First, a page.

Approach is everything. What I mean by this is that you should walk into that exam room excited, or at least a little anxious, to show these old fogies who are grading your exam what you know. Face it, you have been studying for 2 months, have not had any fun or joy during these months- now’s your chance to show them your stuff. Write a focused, clear, well-reasoned analysis in your essays and blow the graders away. Make this your goal when you first wake up the morning of the exam.
Finally, simple rules that you followed for law school exams still apply. Use headings, write legibly, IRAC, use the word “because” a lot, blah, blah, blah. You know most of this stuff and what you have forgotten while you were partying those 2 weeks after graduation, BarBri will drum back into your consciousness.
The New Jersey Bar
Those of us who are from Jersey (or have visited Jersey) are accustomed to the strange things this small but crowded state does (for example, no left turns, outrageous car insurance rates, traffic circles). The bar exam is no different. New Jersey only tests mulitstate subjects. That’s right, the only subjects on this bar are Evidence, Contracts, Criminal Law/Procedure, Torts, Constitutional Law, and Property. That is the good news.
The bad news is that Jersey asks questions that appear simple, but force you to tell the examiners almost everything you know about the subject. For instance, in a Constitutional Law question, you may have to explain and apply all the levels of scrutiny that may apply to a single issue in a question. And an evidence question may have 8 or 9 statements that you have to explain as an exception to the rule against hearsay, inadmissible evidence, etc. So be prepared.
The Jersey bar is also a good exam to take concurrent with another exam, for example, New York, Maryland or Pennsylvania. Since you are already familiar with the mulitstate subjects, Jersey just asks you to apply what you already know. This is comforting. There are no state specific exceptions or extra state laws to learn- you learn the common law and that’s it.
The NJ exam also consists of the MPT- the Multistate Performance Test. The MPT is a 90 minute exam during which you will receive a case file, consisting of letters, statutes, cases, and other junk. You then have to write a memo, an opinion, a letter, or something of the sort using the case file. Luckily, the MPT is the first 90 minutes of the exam so you can get it over with and out of the way. But take this 90 minutes seriously. The MPT isn’t extremely difficult or anything but it will have you thinking and writing furiously.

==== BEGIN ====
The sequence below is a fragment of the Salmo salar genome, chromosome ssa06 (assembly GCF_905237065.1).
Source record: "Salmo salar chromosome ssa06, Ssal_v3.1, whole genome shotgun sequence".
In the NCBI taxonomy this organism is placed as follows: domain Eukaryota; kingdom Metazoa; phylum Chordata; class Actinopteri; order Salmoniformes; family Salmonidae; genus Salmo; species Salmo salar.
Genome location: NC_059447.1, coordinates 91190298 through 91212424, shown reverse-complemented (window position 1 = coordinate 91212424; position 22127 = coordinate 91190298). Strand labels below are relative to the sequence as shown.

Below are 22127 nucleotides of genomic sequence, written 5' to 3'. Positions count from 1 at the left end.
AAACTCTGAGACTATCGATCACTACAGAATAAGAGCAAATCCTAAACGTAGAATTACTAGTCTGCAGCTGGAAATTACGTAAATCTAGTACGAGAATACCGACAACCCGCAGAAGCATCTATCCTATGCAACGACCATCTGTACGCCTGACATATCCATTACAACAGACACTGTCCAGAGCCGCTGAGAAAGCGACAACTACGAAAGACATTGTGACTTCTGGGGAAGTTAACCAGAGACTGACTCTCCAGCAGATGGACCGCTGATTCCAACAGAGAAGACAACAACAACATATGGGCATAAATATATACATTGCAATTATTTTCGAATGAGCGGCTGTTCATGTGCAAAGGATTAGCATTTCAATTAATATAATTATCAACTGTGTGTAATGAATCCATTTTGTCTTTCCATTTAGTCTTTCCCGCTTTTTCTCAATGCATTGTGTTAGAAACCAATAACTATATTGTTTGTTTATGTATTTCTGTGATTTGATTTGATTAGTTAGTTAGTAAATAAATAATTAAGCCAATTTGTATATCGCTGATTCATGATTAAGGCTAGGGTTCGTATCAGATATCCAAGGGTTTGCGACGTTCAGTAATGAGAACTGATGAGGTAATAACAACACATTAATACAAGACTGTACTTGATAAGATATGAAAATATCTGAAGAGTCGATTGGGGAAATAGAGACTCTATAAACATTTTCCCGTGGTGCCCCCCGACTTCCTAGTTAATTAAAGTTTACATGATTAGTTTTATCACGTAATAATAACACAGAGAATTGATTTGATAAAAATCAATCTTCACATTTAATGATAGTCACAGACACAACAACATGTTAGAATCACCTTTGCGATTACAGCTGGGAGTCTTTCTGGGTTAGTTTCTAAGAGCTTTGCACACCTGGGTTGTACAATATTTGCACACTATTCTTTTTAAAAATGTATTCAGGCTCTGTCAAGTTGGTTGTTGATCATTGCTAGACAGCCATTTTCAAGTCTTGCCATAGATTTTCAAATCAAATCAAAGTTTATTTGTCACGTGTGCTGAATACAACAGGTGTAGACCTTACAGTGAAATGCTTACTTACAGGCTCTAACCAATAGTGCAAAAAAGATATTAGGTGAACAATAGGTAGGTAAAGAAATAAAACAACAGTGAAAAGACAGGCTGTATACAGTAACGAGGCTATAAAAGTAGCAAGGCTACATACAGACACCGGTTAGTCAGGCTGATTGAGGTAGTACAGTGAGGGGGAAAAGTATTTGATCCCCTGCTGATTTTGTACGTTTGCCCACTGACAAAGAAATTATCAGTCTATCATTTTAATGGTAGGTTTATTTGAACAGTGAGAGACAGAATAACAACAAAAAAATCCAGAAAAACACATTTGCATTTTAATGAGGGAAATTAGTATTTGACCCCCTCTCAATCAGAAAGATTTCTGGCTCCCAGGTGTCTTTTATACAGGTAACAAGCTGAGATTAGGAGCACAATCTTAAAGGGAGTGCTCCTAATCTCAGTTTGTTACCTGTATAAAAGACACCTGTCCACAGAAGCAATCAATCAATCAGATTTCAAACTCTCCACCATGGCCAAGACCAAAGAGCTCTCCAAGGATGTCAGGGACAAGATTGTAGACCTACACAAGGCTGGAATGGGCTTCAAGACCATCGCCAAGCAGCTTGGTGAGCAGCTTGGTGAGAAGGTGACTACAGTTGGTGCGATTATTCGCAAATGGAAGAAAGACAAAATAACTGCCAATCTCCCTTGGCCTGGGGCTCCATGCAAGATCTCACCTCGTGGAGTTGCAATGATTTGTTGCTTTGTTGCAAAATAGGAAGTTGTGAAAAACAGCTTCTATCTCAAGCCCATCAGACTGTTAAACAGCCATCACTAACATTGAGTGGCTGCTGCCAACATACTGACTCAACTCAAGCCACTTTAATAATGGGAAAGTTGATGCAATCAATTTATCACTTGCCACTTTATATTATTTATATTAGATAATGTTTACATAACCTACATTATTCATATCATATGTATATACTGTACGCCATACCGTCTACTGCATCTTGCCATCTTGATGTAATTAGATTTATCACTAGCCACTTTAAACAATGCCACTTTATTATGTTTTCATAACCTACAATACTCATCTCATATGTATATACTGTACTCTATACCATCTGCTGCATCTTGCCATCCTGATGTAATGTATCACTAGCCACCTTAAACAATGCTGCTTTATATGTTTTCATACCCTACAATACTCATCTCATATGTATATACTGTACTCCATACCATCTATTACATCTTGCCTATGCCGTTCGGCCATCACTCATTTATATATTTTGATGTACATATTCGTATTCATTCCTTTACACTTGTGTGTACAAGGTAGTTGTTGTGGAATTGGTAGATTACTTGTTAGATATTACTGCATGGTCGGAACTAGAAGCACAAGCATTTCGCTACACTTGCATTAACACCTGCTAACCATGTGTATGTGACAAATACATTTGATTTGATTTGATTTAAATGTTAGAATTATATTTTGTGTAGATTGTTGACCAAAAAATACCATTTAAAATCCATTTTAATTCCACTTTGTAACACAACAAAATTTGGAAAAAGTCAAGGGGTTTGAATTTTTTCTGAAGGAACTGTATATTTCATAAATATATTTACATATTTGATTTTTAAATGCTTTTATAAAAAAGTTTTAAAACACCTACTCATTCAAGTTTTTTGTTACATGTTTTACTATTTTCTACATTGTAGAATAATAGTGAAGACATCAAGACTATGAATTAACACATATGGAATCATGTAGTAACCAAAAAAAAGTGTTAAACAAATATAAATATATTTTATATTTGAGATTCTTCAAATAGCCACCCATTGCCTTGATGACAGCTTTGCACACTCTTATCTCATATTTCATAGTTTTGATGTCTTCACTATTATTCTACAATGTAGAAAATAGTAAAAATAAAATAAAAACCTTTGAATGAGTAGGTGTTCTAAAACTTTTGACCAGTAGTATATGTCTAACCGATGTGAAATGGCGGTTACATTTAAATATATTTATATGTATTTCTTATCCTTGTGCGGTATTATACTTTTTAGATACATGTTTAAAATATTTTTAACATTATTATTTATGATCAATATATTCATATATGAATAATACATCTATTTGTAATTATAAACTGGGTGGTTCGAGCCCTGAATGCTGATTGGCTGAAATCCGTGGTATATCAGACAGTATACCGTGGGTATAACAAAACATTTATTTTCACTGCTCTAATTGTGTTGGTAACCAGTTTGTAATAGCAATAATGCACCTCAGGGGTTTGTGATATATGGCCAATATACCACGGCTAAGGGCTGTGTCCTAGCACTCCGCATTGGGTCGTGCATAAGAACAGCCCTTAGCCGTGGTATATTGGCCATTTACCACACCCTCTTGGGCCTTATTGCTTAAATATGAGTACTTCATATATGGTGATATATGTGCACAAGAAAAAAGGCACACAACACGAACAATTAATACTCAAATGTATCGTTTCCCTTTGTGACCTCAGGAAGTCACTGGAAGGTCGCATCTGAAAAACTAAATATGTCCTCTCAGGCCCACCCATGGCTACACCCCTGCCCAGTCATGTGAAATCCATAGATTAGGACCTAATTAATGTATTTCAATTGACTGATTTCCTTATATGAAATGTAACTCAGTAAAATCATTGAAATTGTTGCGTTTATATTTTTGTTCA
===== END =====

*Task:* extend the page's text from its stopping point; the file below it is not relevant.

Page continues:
I worked extremely hard in law school. My bar exam studying was no different. It motivated me that I wasn’t receiving a grade on the bar exam- all I had to do was pass. It also motivated me to remember that if I worked as hard as possible for just one summer, I would NEVER EVER have to retake that test. This kept me going.
You need to focus. There will be times that you just want to lay on the floor and cry due to the sheer disgust you feel about studying just one more hour or reading that outline one more time. You will start to feel like you have permanently lost your marbles as you begin to laugh at essay questions and multiple choice questions that would never be funny to a normal, non-law student. It’s ok. You will be ok. Don’t fret when your friends stop calling you just to chat and only call to check up on you in a “comforting voice.” They just don’t understand and possibly never will. They will get over it, trust me.
Finally, keep in mind that hopefully, this will be the last time you ever have to think this hard again without getting paid for it. Good luck and God Bless.